See Nietzsche’s moral philosophy as an attempt to get us to react, to present a psychological thesis, rather than to argue for any factual account of morality.

An error in logic: to move from factual statements to value statements: from an ‘is’ (fact) to an ‘ought’ (value).
For example, consider the following argument:
1 There are many poor people in the world.
2  The wealthy nations have the financial means to end world poverty.
3 Therefore, the wealthy nations should end world poverty.
Given the first two factual statements above, Hume observes that the conclusion does not logically follow.
You could quite easily replace the conclusion with, for example, ‘Therefore, the wealthy nations should get wealthier!’
While we may be morally outraged by this conclusion, there is nothing logically necessary in the statement that rich nations should help poor nations.
Hume brilliantly highlighted a crucial error here, which applies equally to Kant (we are rational, therefore we ought to be rational) and Aristotle (we have a function, therefore we ought to fulfil our function).

Morality is a result of circumstance, not the other way round.
Morality serves a useful function in that it binds the fabric of the group.
Morality can outlive its use and become a hindering custom.

The expression of pity is a weapon the weak use against the strong.
Nietzsche did not believe it was possible to literally feel someone else’s pain and, therefore, experience true pity.
To want pity is to want others to suffer with you.
The effort of some neurotics to arouse pity in others is because they wish to hurt others and to demonstrate that they at least have this power.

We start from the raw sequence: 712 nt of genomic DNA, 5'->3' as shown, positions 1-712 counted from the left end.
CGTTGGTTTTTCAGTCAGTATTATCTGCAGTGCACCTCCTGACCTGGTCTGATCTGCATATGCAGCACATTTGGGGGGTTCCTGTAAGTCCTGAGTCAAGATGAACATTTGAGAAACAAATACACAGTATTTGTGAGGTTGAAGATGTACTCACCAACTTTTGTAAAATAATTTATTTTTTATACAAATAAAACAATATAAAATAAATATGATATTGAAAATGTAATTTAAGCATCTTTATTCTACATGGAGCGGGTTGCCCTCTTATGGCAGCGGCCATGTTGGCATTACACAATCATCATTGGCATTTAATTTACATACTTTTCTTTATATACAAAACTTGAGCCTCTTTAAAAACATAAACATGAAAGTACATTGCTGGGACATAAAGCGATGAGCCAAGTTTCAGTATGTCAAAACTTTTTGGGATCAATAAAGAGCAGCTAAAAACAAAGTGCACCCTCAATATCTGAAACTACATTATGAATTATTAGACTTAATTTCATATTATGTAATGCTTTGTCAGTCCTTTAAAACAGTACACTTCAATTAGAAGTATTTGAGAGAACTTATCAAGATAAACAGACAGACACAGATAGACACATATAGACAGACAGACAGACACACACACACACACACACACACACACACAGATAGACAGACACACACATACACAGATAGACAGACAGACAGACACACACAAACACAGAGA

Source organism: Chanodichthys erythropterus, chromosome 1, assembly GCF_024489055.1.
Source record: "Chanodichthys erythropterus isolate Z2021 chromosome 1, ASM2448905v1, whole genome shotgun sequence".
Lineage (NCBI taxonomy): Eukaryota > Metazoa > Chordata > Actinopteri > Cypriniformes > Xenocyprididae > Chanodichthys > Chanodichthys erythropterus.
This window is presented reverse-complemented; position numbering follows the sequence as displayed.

Why Christianity originated with the slaves of the Roman Empire, Nietzsche argued that the slaves saw it as a way of releasing themselves from bondage. As the slaves were not powerful enough to literally free themselves from their masters, they were consoled by religious belief that provided them with spiritual liberation. The first Christians were slaves under the Roman Empire and the only way they could assert any kind of superiority over the Romans was to assume a higher spiritual status. This was achieved by inverting the values of society. Christians regarded values such as compassion or pity as righteous values that would lead to reward from God, whereas other values such as self-interest were seen as sinful.
The real motive for promoting Christian values was not because there actually is a God that enforces such values, but because the slaves resented the status of the Romans and wanted to possess their power.